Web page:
Logging makes forests and homes more vulnerable to wildfires
The West has seen some really big forest fires recently, particularly in California’s Sierra Nevada and the Cascade Mountains of Oregon. Naturally, everyone is concerned and elected officials are eager to be seen as advancing solutions. The U.S. Senate is negotiating over the Build Back Better bill, which currently contains nearly $20 billion in logging subsidies for “hazardous fuel reduction” in forests. This term contains no clear definition but is typically employed as a euphemism for “thinning”, which usually includes commercial logging of mature and old-growth trees on public lands. It often includes clearcut logging that harms forests and streams and intensifies wildfires.
Logging interests stand poised to profit, as they tell the public and Congress that our forests are overgrown from years of neglect. Chainsaws and bulldozers are their remedy. Among these interests are agencies like the U.S. Forest Service that financially benefits from selling public timber to private logging companies.
In this fraught context, filled with a swirling admixture of panic, confusion, and opportunism, the truth and scientific evidence are all too often casualties. This, unfortunately, can lead to regressive policies that will only exacerbate the climate crisis and increase threats to communities from wildfire. We can no longer afford either outcome.
Many of the nation’s top climate scientists and ecologists recently urged Congress to remove the logging subsidies from the Build Back Better bill. Scientists noted that logging now emits about as much carbon dioxide each year as does burning coal. They also noted that logging conducted under the guise of “forest thinning” does not stop large wildfires that are driven mainly by extreme fire-weather caused primarily by climate change. In fact, it can often make fires burn faster and more intensely toward vulnerable homes. Unprepared towns like Paradise and Grizzly Flats, Calif., unfortunately burned to the ground as fires raced through heavily logged surroundings.
Nature prepares older forests and large trees for wildfires. As trees age, they develop thick impenetrable bark and drop their lower limbs, making it difficult for fire to climb into the tree crowns. Older, dense forests used by the imperiled spotted owl burn in mixed intensities that is good for the owl and hundreds of species that depend on these forests for survival. Our national parks and wilderness areas also burn in lower fire intensities compared to heavily logged areas.
Occasionally even some of the largest trees will succumb to a severe fire but their progeny are born again to rapidly colonize the largest and most severe burn patches. Dozens of cavity-nesting birds and small mammals make their homes in the fire-killed trees. Soon after fire in these forests, nature regenerates, reminiscent of the mythical phoenix, aided by scores of pollinating insects and seed carrying birds and mammals.
Wildfires are highly variable, often depending on what a gust of wind does at a given moment, and even the biggest fires are primarily comprised of lightly and moderately-burned areas where most mature trees survive. By chance, in any large fire there will always be some areas that were thinned by loggers that burned less intense compared to unthinned areas. Before the smoke fully clears, logging interests find those locations and take journalists and politicians to promote their agenda. What they fail to disclose are the many examples where managed forests burned hotter while older, unmanaged forests did the opposite.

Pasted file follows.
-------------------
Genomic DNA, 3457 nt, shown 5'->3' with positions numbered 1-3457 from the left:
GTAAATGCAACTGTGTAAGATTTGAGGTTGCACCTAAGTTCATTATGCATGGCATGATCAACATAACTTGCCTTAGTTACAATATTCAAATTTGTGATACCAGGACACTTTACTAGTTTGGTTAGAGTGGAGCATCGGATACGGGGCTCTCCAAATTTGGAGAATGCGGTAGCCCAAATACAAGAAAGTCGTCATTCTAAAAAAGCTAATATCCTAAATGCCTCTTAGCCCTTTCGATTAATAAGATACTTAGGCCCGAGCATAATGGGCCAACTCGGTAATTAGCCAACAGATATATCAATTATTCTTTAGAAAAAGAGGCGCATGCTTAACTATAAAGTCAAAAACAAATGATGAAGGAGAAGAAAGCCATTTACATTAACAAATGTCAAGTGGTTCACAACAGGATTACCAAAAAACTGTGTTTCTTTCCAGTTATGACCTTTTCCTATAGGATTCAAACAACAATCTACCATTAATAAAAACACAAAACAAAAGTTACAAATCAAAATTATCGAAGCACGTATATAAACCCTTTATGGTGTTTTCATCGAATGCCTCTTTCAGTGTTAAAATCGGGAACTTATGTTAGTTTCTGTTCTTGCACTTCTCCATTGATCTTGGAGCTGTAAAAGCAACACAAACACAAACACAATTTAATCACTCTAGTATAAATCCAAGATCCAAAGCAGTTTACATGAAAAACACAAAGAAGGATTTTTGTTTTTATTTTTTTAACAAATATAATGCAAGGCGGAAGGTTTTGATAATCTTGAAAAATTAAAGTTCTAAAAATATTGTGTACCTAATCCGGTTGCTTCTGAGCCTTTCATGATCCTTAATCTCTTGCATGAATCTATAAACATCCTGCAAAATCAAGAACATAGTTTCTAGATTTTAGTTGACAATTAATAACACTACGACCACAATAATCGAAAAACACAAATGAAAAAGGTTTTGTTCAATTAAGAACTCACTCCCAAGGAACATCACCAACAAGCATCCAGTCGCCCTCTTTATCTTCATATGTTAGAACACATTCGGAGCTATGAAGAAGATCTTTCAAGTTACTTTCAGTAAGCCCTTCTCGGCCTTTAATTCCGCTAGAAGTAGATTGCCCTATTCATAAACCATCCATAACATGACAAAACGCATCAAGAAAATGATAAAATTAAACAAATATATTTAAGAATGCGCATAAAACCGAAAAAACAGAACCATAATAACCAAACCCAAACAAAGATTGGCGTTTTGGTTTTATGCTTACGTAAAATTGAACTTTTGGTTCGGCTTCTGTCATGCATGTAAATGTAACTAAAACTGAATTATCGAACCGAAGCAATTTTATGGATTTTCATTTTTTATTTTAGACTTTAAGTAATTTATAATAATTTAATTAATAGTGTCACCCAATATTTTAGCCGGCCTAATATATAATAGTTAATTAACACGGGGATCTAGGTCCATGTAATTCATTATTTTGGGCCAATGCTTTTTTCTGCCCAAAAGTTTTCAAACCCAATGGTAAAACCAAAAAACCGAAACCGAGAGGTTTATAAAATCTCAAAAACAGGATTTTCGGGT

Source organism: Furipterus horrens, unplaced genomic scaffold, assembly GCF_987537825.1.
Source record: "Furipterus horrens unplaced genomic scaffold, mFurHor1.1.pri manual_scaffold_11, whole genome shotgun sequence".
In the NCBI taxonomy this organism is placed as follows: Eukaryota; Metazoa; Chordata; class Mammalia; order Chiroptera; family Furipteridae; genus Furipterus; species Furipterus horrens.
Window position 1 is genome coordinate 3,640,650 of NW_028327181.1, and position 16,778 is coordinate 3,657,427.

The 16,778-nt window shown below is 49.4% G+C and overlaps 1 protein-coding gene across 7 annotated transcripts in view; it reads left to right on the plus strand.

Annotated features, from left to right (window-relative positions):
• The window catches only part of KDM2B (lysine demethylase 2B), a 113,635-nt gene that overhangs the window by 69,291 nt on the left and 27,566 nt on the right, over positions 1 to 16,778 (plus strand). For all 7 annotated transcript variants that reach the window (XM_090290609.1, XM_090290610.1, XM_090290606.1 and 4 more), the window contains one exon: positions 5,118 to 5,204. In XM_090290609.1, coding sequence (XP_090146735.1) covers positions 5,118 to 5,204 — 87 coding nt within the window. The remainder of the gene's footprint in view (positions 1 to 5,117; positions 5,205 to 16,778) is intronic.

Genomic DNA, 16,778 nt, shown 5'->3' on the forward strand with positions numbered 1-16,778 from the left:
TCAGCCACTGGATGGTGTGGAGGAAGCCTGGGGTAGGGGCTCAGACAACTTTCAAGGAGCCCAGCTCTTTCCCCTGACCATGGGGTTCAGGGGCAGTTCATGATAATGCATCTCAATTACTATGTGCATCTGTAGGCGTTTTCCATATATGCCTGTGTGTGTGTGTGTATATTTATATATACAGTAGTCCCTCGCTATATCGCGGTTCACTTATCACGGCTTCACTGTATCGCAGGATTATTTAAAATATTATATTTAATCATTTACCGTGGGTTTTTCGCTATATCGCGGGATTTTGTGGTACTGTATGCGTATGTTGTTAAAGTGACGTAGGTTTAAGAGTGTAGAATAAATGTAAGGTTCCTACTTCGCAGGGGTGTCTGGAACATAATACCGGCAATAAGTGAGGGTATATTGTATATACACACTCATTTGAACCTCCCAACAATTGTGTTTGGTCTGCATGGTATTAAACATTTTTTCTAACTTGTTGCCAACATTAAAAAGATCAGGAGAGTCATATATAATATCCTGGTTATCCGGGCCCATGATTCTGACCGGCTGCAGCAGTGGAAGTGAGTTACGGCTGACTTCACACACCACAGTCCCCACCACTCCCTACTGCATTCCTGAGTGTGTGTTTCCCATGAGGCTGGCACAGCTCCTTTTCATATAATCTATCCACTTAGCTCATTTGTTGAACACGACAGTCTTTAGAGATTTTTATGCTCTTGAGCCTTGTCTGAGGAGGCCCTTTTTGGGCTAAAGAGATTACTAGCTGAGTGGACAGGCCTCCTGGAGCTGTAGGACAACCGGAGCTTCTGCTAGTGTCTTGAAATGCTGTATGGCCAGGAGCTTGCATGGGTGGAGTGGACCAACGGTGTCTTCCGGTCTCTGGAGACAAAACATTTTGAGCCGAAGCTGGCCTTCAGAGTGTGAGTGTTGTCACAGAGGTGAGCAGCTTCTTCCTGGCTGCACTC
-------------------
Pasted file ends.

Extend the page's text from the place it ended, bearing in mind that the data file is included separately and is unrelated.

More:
This sort of self-serving show boating occurred after the 2020 Creek Fire in the Sierra National Forest in California, as news stories echoed the logging industry’s “overgrown forests” narrative based on a single low-intensity burn area. When all of the data across the entire fire were analyzed, it turned out that logged forests, including commercial “thinning” areas, actually burned the most intensely.
In Oregon, The Nature Conservancy has been conducting intensive commercial thinning on its Sycan Marsh Preserve. Based on satellite imagery, the northern portion of the 414,000-acre Bootleg Fire of 2021 swept through these lands. Within days, TNC began promoting its logging program, focusing on a single location around Coyote Creek, where a “thinned” unit burned lightly. They failed to mention that nearly all of the dense, unmanaged forests burned lightly too in that area. Well-intentioned environmental reporters were misled by a carefully picked example.
Billions of dollars are being wasted to further this false logging industry narrative—funds that instead should be used to prepare communities for more climate-driven wildfires. Congress can instead redirect much needed support to damaged communities so they can build back better and adopt proven fire safety measures that harden homes and clear flammable vegetation nearest structures.
The path forward is simple, with two proven remedies that work. Protect forests from logging so they can absorb more carbon dioxide from the atmosphere and moderate fire behavior, and adapt communities to the new climate-driven wildfire era.
Chad Hanson, Ph.D., is a research ecologist with the John Muir Project and is the author of the 2021 book, “Smokescreen: Debunking Wildfire Myths to Save Our Forests and Our Climate.” Dominick DellaSala, Ph.D., is chief scientist with Wild Heritage and the author of Conservation Science and Advocacy for a Planet in Peril: Speaking Truth to Power.
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